20 ‘Stella’ Years of Dolce & Gabbana For Men

Posted by in commentary, fashion, journalism, metrosexual, review

by Mark Simpson, Arena Hommes Plus (Winter-Spring, 2010) America’s hot­test new Hollywood stars – who nat­ur­ally enough in this post-Hollywood era, don’t actu­ally work in Hollywood but real­ity TV – were recently hon­oured with a pro­file in Interview magazine. The Italian-American ‘Guidos’ from MTV mega-hit ‘Jersey Shore’, who have conquered America with their brazen­ness and their Gym Tan Laundry routine, were styled in Dolce & Gabbana. Suddenly, they looked as if they had come home. After all, these twenty-something earthy but flam­boy­ant, self-assured but needy young men are, aes­thet­ic­ally, emo­tion­ally,…read more


Army Dreamers: A Backwards Salute to Recruitment Films

Posted by in commentary, current affairs, journalism, masculinity, popular culture, review

by Mark Simpson, The Guardian As a boy grow­ing up in the 1960s and 70s I was raised to fight The Second World War all over again. Airfix mod­els. Commando com­ics. Air tat­toos in June. Watching The Battle of Britain and The Longest Day on telly with my dad, just so I’d know what to do if I ever found myself pinned down on a Normandy beach or with an Me 109E on my tail. All of which made me easy prey to an RAF recruit­ing film about a buc­can­eer squad­ron train­ing…read more


The Definitive Vietnam War Novel? Or Cartoon War Porn?

Posted by in journalism, review

Today’s FT car­ries a review by yours truly of Karl Marlantes’ con­tro­ver­sial novel Matterhorn.


Edmund White’s Vulgar Fag-ism

Posted by in gay, journalism, review

I’ve always liked Edmund White’s refusal to get with the con­tem­por­ary gay hypo­crisy pro­gram and shrew­ishly con­demn promis­cu­ity in the hope that this will deliver lots and lots of wed­ding presents. In con­trast to that pas­teur­ised movie Milk, which lied shame­lessly about gay men’s sex lives in the 1970s to make it easier for them to lie about their sex lives today, White, a vet­eran gay-libber who first star­ted lib­bing around that time – in bath-houses, back rooms and along the piers – insists on telling it as it was, gen­ital…read more


Edward Carpenter — The Utopian Uranian

Posted by in bisexuality, homosexuality, journalism, review, working class

Mark Simpson on the for­got­ten ‘English Whitman’ (Independent on Sunday, 5 October, 2008) On his 80th birth­day in 1924, five years before his death, the social­ist Utopian poet, mys­tic, act­iv­ist, homo­phile, envir­on­ment­al­ist, fem­in­ist and nud­ist Edward Carpenter received an album signed by every mem­ber of Ramsay MacDonald’s Labour Cabinet. Glowing trib­utes appeared in the social­ist papers as well as the Manchester Guardian, the Observer, the Evening Standard and even the Egyptian Gazette. He was hailed by the philo­sopher C.E.M. Joad as the har­binger, no less, of mod­ern­ity itself: ‘Carpenter denounced…read more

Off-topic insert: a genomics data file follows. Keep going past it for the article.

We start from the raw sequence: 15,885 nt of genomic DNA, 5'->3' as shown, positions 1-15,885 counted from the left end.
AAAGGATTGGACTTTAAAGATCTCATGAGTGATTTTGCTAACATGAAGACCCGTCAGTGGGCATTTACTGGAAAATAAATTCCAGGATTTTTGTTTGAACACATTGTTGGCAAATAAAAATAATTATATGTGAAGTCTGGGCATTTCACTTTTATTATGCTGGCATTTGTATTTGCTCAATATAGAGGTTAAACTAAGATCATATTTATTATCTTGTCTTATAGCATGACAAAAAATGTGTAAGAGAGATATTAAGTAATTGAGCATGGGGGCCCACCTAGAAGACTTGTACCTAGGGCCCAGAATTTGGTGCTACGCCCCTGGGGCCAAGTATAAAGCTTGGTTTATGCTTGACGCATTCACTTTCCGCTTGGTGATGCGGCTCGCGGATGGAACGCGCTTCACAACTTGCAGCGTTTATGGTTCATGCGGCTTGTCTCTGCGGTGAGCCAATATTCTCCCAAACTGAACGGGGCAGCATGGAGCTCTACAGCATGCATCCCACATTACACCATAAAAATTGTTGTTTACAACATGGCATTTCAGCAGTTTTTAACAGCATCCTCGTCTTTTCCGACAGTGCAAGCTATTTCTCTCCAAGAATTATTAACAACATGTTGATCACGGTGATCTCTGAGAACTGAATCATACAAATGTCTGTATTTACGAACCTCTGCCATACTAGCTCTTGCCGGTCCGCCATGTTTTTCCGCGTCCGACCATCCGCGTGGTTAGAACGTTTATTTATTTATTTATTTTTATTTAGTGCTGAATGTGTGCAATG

The Botton Line

Posted by in journalism, review

Mark Simpson is mys­ti­fied by the aim of a book that obscures its author’s own status — and anxi­ety (Independent on Sunday, 07 March 2004) ‘Oh, god! Alain de Botton! Do you know how rich his fam­ily is?! His dad owned Switzerland!” This, or some­thing very sim­ilar, is what almost every fel­low scrib­bler exclaims when this “pop­u­lar” philosopher’s name is men­tioned. Which is rather fre­quently, because Mr de Botton, damn him, is a best­selling author whose books get made into TV series. In their eyes, his crime is two-fold: in a…read more


Action Man: on land, on sea and legs in the air

Posted by in journalism, masculinity, review

Mark Simpson goes on a top secret mis­sion to the bot­tom of the garden (Independent on Sunday, 14 March 2004) I never had an Action Man (G.I. Joe to Americans). He was for sis­sies. I only gar­risoned my bed­room with tiny non-moving, non-camp Airfix sol­diers I’d painted myself. Naturally, this didn’t stop me play­ing end­lessly with the fam­ous male doll when I vis­ited my mates. My best chum had the Eagle Eye Action Man with work­ing com­bat hang-glider — which is why he was my best mate. When he finally real­ised…read more


A Right Royal Rent Boy

Posted by in commentary, journalism, masculinity, metrosexual, review

By Mark Simpson The makers of BBC2’s The Tudors, know which side their Irish buns are buttered. They recently announced that Jonathan Rhys-Meyer’s Henry will not be allowed to get fat in the third series, cur­rently in pro­duc­tion. In case anyone’s inter­ested, the actual, his­tor­ical Henry VIII became a big porker in later life and needed a crane to hoist him on to his poor horse. Quite rightly, the makers of The Tudors, now half-way through its second saucy series, have decided that Henry’s his­tor­ical obesity is a little bit…read more


You’re the Top! You’re Mussolini!

Posted by in journalism, review

Where are we going on our Honeymoon then, Adolf?“ “A lovely place in the east, Benito! Called Stalingrad.” Mark Simpson on the oddly pas­sion­ate adu­la­tion the ‘Roman Genius’ Benito Mussolini inspired — and still inspires to this day. (Independent on Sunday, 29 June 2003)   ‘I grabbed her on the stairs, threw her into a corner behind a door and made her mine,’ wrote Mussolini recall­ing one of his teen­age woo­ings. ‘She got up weep­ing and humi­li­ated and through her tears she insul­ted me. She said that I had robbed her of…read more


Waxing Desmond Morris

Posted by in commentary, journalism, masculinity, metrosexual, review

By Mark Simpson (Independent on Sunday, 21 Jan 2008) Every child wants to be a zoo­keeper when they grow up. To run a place where everything is in its place, and has noth­ing to do but eat, shit and breed — to your timetable. Maybe it’s a yen for revenge on the par­ents who brought them into the world without ask­ing their per­mis­sion first, or maybe it’s just because chil­dren are all little dic­tat­ors with a peaked-cap fet­ish. Most though aban­don these zoo fuehrer dreams when they actu­ally grow up. Not…read more